• Press “K” on keyboard for the next link on the form. The screen reader will read you the “<Link Text> link” if there is a next link available, otherwise the screen reader will read “No next link”
  • Press “NVDA+F7” on keyboard—a dialogue box will be displayed where all links, headings, and landmark elements listed for the form. To read all of the links, headings, and landmark elements, you can use the “Tab” key and radio buttons
  • Press “U” on keyboard—the screen reader will read you the “<Link Text>” from any unvisited links on the form
  • Press “V” on keyboard—the screen reader will read you the “<Link Text>” from any visited links on the form

Accessibility Evaluation Using High Contrast Plug-Ins

A high contrast mode evaluation of a webpage is a very important part of the accessibility evaluation. After changing the color scheme to a different high contrast mode, the tester needs to evaluate that all of the content of the page changes in relation to the selected color scheme, as well as ensuring that important information is not removed from the webpage.

  • You can enable high contrast mode on Windows using Control Panel -> navigate to “Ease of Access Center” -> click on “Make the computer easier to see.” Under the “High contrast” section, select a high contrast color scheme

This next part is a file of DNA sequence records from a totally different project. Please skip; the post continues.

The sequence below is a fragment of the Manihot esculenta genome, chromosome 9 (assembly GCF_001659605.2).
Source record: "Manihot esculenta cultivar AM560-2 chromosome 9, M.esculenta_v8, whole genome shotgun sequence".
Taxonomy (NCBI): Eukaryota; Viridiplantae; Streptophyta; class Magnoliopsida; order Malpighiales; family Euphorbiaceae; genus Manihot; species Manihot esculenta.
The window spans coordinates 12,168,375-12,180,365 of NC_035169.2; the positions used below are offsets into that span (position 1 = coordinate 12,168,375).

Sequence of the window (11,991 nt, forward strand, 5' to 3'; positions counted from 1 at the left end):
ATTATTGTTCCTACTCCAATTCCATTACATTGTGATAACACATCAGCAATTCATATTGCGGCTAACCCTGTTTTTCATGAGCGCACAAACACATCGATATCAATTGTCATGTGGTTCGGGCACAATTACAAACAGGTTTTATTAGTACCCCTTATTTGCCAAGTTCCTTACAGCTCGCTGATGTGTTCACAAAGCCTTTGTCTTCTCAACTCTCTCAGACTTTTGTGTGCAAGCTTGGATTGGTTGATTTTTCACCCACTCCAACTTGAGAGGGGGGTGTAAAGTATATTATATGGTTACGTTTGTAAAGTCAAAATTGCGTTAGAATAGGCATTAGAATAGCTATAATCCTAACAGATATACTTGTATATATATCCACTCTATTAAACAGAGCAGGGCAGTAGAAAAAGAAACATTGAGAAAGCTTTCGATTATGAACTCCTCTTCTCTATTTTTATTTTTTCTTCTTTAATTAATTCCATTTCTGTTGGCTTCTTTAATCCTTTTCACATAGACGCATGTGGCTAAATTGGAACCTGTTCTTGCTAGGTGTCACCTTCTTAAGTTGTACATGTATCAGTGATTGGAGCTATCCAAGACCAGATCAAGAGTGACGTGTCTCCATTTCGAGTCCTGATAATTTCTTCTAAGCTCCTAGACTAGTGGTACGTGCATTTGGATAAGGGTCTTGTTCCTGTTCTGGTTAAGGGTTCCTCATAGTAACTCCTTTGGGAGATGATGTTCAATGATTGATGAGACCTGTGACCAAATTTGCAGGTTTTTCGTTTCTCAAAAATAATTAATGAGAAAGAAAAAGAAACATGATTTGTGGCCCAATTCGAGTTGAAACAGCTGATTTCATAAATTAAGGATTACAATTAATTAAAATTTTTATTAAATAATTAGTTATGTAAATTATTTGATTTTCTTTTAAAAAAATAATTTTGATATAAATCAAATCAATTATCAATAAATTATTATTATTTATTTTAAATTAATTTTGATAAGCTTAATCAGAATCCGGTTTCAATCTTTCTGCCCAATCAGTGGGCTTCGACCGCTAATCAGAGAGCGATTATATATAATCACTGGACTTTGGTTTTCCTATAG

• Another option is to use the “high contrast” extension for the Google Chrome browser, which is available here
  • In order to start with the “High Contrast” mode evaluation, you first need to open the website that is to be evaluated in Google Chrome -> click on the “High Contrast” extension at the top right corner of the browser window -> slide the window of “High Contrast” displayed in on the right hand side as shown below. Now follow the steps given below for evaluation
    1. A commonly used theme is “grey scale.” Select the “grey scale” option from the list of themes and verify that all links and other important information is visible in the grey scale mode
    2. You can also use the “Inverted grey scale” theme by selecting that option from the theme list
    3. “High contrast” also provides you with the themes “Increased Contrast,” “Inverted Color”, and “Yellow on Black,” which you can also use to evaluate the webpage’s content
Alok Dixit

Alok Dixit

Module Lead QA Engineer

Alok Dixit is a Module Lead QA Engineer for 3Pillar Global. He has around 7 years of experience in Healthcare, Video on Demand, E-learning, Finance, and Accessibility domains. He also has vast experience in Manual testing and other types of testing such as Functional, Regression, System, Accessibility, and Acceptance. Prior to joining 3Pillar, he worked in Schneider Electric India.

One Response to “How To Evaluate Web Accessibility for 508 Compliance”
  1. Jentala Smith on

    Why did you write an article on accessibility in pale grey on a white background? I can barely even read it.